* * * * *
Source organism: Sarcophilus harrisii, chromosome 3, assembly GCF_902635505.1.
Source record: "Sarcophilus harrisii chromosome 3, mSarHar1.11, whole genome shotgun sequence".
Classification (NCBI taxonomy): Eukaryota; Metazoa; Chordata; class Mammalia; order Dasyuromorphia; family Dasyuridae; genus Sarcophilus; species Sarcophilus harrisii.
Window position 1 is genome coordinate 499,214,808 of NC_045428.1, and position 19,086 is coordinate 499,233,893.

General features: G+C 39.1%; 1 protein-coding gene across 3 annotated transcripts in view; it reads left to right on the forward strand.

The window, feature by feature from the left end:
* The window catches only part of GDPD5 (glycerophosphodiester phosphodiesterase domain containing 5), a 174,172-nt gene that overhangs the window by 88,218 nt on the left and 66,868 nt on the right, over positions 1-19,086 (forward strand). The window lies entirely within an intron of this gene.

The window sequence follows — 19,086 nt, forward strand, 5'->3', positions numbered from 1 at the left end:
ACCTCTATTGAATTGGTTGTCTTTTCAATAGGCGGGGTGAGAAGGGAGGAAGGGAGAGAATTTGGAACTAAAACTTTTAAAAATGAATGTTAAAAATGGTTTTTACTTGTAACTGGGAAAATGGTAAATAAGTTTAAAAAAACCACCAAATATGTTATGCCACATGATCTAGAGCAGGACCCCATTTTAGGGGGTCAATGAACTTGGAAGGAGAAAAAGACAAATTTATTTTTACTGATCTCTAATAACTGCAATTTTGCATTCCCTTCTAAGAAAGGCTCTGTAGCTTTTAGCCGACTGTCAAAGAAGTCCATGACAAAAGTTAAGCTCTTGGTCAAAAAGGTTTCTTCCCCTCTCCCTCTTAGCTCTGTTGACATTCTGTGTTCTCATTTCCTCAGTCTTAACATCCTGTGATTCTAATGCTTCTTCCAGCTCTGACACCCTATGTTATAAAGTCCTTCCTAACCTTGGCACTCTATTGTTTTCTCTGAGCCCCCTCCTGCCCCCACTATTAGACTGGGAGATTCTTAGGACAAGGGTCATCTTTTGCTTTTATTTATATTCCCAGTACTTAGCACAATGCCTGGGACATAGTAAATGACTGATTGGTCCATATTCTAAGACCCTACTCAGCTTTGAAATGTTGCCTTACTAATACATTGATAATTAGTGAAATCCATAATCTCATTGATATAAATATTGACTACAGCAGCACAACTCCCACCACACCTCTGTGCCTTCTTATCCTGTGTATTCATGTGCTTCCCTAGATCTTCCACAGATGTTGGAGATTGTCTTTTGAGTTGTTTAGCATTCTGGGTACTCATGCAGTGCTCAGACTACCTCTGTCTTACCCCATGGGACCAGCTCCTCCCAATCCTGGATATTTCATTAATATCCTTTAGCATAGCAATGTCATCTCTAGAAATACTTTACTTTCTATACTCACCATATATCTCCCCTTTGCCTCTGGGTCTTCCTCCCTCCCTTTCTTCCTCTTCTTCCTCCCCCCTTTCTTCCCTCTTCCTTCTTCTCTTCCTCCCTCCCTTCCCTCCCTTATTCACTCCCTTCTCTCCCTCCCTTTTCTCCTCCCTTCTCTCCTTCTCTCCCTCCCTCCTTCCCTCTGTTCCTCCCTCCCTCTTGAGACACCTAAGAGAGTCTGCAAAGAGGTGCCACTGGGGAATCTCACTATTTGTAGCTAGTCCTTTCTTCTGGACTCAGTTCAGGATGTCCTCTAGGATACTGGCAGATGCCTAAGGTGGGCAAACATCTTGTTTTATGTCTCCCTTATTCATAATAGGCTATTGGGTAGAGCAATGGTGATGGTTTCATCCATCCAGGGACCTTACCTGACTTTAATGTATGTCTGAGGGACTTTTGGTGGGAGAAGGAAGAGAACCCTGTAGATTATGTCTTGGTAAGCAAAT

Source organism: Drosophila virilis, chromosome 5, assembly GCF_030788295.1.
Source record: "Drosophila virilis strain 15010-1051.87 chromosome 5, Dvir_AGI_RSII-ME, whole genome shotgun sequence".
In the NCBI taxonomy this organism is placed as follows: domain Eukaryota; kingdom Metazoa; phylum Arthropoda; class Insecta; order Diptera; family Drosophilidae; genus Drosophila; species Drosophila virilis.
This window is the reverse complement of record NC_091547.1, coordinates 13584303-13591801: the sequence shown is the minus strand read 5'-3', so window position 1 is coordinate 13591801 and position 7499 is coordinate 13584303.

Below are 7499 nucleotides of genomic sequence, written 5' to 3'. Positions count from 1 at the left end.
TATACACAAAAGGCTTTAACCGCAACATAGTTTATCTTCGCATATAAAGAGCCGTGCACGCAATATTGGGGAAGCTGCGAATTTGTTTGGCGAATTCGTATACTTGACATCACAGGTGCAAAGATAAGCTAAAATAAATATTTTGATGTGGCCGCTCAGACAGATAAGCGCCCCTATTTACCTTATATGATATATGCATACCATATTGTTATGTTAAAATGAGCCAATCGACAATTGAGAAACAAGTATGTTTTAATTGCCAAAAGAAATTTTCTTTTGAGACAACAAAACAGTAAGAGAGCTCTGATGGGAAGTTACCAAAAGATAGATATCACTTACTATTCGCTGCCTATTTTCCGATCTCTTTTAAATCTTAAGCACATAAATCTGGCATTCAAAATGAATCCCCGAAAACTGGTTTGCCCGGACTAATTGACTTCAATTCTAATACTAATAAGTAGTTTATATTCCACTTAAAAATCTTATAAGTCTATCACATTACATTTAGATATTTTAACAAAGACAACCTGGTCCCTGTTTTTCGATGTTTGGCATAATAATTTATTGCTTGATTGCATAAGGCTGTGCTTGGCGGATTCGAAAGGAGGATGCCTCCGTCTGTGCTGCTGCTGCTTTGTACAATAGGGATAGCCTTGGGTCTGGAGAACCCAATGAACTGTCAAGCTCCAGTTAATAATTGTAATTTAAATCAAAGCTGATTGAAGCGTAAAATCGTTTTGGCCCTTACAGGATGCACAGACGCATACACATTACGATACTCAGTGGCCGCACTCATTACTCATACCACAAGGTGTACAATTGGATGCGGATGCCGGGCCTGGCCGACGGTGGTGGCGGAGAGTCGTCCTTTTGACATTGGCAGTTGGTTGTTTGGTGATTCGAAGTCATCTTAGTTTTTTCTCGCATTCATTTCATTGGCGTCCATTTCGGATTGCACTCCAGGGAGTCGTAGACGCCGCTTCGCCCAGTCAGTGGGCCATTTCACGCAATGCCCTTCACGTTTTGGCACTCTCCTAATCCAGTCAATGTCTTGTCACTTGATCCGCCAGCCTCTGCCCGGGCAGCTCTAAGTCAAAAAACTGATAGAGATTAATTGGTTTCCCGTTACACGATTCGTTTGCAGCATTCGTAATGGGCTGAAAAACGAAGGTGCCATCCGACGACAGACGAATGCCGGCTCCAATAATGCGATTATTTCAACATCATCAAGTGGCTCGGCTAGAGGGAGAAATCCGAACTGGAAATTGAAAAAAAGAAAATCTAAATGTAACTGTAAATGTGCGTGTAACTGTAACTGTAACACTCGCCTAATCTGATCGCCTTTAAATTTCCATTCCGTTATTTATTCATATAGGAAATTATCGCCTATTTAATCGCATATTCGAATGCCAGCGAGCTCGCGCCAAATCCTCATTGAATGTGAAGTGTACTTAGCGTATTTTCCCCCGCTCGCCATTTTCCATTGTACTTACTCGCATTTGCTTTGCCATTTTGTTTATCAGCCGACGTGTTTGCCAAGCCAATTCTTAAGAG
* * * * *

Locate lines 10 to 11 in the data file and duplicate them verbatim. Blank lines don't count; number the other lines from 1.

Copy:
Source organism: Drosophila virilis, chromosome 5, assembly GCF_030788295.1.
Source record: "Drosophila virilis strain 15010-1051.87 chromosome 5, Dvir_AGI_RSII-ME, whole genome shotgun sequence".